Eco Perspectives // 4th quarter 2020 (completed on 30 September 2020)  
economic-research.bnpparibas.com  
1
1
DEBT BRAKE TEMPORARY OUT OF ORDER  
THE FALL IN THE OPERATING SURPLUS WILL WEIGH ON INVESTMENT  
The pandemic has not only led to a historic output slump, but also to a  
record budget deficit, which could reach 7% of GDP in 2020. One third of  
the deficit is related to the automatic stabilisers, such as disappointing  
tax receipts and higher social expenditure due to the shrinking of the  
economy. The rest is due to two special packages introduced by the  
government in March and June.  
Non-financial sector:  
13  
Net operating surplus (as % of output)  
Investment (%, y/y, RHS)  
30  
20  
10  
0
12  
The first package, worth EUR 750 billion, included fiscal measures to  
support the healthcare system and mitigate the economic impact of the  
lockdown measures on enterprises and households. This was followed  
in June by a comprehensive stimulus programme worth EUR 130 billion  
that did not only have demand measures, but also included measures  
to strengthen future growth and sustainability. These packages in total  
will increase the deficit by 5% of GDP.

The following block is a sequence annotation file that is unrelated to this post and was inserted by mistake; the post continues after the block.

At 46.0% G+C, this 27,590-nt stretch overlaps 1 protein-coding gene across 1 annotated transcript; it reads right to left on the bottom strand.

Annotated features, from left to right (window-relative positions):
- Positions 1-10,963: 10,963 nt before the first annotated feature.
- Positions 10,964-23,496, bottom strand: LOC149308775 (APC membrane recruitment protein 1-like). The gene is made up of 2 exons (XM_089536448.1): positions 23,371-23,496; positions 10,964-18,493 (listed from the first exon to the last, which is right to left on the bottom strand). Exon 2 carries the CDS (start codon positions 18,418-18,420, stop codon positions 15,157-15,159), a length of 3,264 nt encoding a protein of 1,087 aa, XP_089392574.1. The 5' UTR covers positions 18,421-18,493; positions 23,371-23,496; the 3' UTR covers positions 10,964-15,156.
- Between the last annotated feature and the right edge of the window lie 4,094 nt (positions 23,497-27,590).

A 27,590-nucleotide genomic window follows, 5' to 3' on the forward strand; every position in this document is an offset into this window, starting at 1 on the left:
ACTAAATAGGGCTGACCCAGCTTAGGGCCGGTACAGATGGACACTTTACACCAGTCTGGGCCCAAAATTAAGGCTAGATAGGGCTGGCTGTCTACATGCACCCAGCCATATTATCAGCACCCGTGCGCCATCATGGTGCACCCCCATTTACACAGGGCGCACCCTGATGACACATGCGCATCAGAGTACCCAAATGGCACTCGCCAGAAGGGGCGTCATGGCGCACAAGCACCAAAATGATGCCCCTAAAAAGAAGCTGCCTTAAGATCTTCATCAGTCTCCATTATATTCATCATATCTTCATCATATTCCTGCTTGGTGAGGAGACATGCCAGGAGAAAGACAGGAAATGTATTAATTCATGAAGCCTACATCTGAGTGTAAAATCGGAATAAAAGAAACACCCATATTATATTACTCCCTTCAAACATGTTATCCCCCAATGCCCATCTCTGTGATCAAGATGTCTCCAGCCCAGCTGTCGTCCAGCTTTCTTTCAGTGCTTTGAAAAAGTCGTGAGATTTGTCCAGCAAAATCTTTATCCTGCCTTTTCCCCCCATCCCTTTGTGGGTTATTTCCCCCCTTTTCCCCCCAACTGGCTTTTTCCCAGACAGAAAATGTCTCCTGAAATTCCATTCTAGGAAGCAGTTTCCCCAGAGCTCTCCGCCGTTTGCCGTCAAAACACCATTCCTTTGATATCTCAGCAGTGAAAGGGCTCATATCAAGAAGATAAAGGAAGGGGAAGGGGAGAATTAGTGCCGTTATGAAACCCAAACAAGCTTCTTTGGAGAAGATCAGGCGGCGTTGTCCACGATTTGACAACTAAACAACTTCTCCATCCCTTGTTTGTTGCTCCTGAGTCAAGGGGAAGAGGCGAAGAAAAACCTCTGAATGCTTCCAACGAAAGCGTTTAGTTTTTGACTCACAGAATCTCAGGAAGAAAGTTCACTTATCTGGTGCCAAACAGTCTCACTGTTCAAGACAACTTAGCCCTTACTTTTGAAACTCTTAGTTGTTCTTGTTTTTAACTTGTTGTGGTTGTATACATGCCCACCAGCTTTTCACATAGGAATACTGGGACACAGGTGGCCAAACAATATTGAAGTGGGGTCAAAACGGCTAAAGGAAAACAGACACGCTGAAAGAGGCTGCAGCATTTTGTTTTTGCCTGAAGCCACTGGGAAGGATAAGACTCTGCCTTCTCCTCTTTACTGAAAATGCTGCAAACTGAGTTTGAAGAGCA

The debt ratio is set to climb from 60% end 2019 to 75% end 2020. The  
exceptional circumstance forced the authorities to activate the debt  
brake exemption clause. The excess debt will be repaid over 20 years  
starting in 2023.  
11  
1
0
9
8
7
-10  
-20  
-30  
2004  
2006  
2008  
2010  
2012  
2014  
2016  
2018  
2020  
4
-QUARTER MOVING AVERAGE  
CHART 3  
SOURCE: DESTATIS, BNP PARIBAS  
A BUMPY RECOVERY  
Even though the economy is showing clear signs of rebounding, the  
recovery is likely to remain slow and bumpy at times, at least until  
there is a Covid-19 vaccine or better treatments. GDP is projected to  
rebound by 4.7% next year after the 5.6% contraction in 2020.  
On the demand side of the economy, the current boom in retail  
spending is likely to fizzle out quickly if consumers remain wary about  
the virus. Moreover, the deterioration of the employment outlook is  
likely to lead to an increase in precautionary savings. Hence, the saving  
ratio might remain at a relatively high level. Finally, consumers might  
bring forward their purchases before the end of December ahead of  
the end of the temporary VAT cut. In addition, investment could remain  
sluggish due to squeezed profit margins, as companies may find it  
difficult to recuperate the Covid-19 related costs in sales prices.  
The bank  
for a changing  
world